Profile picture for lucyand4more

Seller's agent got a verbal agreement to the sale and we aren't getting the house.

This morning I signed a contract on a home. At noon my agent received an email from the seller's agent saying we had the house. Later tonight another offer was made on the house. Logically, the seller's agent should have said the house was sold, right? Apparently, the agent did not physically go and get the contract signed. She got a verbal ok to the sale and told our agent we had the house. When the new offer came in she decided she needs to present both offers to the seller tomorrow. The new offer has to be better than our offer or she wouldn't be taking it to the seller. Has anyone had this happen? Our agent has tried to tell her that she's not behaving ethically and this has the potential for a lawsuit. Our agent is confident we will not get the house. What am I missing?
We have all of the papers signed and ernest money was given. The seller's agent said our contract wasn't signed. She never opened the attachment. Everything was signed and we have the time stamp to prove it. We also have her email saying our offer was accepted that was sent at noon.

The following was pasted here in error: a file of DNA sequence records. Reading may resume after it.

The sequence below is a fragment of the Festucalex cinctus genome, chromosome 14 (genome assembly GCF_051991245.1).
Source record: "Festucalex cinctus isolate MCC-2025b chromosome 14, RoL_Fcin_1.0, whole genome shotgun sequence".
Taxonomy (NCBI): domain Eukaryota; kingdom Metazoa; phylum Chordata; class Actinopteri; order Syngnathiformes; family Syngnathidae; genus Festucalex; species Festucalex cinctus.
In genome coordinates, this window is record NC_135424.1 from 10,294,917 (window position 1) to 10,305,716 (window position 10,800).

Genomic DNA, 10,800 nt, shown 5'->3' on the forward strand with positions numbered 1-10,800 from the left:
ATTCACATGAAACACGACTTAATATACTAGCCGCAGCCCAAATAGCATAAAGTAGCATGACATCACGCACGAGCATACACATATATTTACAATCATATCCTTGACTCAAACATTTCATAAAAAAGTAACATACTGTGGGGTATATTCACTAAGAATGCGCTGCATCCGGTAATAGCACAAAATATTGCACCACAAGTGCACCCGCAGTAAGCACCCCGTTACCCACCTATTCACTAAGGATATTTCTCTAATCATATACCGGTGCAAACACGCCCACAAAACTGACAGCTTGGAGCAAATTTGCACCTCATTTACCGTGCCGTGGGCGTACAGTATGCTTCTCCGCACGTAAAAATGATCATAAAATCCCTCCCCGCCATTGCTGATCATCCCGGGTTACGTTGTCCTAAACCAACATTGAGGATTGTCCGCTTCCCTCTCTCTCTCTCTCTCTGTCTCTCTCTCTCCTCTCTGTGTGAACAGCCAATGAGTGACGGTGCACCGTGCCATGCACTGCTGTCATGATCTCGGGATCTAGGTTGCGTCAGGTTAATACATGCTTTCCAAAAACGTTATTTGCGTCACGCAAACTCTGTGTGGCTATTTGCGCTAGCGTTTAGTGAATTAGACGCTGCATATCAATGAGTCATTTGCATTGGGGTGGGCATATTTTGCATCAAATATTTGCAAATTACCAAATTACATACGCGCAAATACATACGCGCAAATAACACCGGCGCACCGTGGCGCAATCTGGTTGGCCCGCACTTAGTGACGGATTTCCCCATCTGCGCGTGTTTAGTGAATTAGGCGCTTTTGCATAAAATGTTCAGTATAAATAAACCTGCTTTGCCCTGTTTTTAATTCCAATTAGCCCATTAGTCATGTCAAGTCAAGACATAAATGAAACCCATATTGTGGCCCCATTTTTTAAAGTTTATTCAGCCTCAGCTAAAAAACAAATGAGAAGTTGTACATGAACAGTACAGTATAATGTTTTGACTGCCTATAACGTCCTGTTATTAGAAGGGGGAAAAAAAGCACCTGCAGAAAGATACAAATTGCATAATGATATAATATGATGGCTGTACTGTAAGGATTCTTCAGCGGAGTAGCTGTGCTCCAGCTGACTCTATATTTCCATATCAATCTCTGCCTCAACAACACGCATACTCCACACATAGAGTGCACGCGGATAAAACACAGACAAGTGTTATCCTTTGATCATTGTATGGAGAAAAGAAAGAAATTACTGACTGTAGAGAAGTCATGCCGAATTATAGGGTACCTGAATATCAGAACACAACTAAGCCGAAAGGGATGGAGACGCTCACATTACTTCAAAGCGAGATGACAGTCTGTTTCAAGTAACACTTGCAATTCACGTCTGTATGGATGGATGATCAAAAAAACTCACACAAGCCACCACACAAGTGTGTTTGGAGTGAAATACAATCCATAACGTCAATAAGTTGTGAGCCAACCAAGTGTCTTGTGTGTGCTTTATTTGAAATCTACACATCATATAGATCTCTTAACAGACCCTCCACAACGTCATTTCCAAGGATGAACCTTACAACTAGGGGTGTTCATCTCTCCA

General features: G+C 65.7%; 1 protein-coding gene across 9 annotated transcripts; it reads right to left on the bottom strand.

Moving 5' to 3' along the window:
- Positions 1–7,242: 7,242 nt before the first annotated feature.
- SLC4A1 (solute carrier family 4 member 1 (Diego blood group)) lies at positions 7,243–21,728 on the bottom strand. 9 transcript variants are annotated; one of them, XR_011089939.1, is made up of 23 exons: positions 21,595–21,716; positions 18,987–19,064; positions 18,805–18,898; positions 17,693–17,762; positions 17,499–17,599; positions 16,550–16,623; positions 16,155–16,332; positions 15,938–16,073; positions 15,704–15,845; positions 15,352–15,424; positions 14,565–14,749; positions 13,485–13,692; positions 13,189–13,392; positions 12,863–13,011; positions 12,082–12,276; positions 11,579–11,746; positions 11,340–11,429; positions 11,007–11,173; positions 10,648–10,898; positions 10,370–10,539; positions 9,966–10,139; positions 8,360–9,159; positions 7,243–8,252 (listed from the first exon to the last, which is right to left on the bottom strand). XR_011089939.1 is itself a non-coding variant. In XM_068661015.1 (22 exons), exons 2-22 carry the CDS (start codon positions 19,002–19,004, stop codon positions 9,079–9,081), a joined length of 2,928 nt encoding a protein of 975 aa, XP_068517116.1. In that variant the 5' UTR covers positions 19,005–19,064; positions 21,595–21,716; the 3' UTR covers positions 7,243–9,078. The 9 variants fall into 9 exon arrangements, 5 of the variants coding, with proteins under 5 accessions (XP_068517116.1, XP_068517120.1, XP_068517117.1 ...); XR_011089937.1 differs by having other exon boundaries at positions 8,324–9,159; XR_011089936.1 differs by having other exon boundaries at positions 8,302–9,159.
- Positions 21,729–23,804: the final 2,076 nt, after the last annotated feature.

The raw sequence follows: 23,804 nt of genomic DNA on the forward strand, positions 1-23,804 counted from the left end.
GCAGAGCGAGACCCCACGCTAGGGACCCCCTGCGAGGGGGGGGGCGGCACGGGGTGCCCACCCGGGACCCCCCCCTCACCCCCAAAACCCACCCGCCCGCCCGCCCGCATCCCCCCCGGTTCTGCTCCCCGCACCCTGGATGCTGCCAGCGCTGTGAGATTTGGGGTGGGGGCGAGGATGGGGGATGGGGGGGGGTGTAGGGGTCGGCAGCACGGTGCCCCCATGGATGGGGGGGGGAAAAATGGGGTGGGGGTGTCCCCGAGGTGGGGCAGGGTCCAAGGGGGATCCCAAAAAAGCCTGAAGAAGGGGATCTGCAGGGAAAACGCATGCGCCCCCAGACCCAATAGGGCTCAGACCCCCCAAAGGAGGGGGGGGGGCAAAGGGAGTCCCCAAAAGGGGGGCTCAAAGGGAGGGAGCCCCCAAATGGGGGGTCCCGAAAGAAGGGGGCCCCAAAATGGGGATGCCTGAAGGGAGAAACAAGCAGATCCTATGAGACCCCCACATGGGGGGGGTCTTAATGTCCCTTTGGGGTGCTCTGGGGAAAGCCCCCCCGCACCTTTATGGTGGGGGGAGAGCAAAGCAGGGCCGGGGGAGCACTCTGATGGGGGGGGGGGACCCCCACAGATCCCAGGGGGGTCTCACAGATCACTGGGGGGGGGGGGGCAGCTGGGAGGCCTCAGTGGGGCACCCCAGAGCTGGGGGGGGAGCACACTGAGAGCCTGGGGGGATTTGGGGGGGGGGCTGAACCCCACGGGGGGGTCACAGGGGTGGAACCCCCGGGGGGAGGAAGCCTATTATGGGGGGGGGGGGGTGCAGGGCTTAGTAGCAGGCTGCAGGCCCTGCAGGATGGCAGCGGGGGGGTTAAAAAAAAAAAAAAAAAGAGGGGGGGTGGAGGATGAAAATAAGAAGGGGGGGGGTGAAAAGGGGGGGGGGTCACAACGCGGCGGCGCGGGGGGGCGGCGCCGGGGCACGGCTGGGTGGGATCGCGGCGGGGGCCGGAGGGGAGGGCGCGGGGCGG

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November 08 2013 - US
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Answers (14)

So, how is this playing out?
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November 11 2013
I agree with many of the answers provided below... a synopsis answering your question is:

NO Contract/Agreement is "Legally Binding" unless ALL parties involved w/in the purchase/selling of the property have signed.  Electronic signatures are acceptable in most states in the US and other countries.  This is generally noted w/in the contract. One of the only exceptions is a "POA (Power of Attorney), allowing someone else designated to sign for a party involved in the agreement/contract. Verbal agreements should always be followed up w/ a legally binding agreement/contract.. ie signed.


Even though I am thoroughly exposed and knowledgeable of these types of situations, each state and any situation may differ.  I am not an attorney and would advise you to contact someone w/in the state (area) your purchasing.

If I can be of any further assistance let me know,
  Kevin
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November 10 2013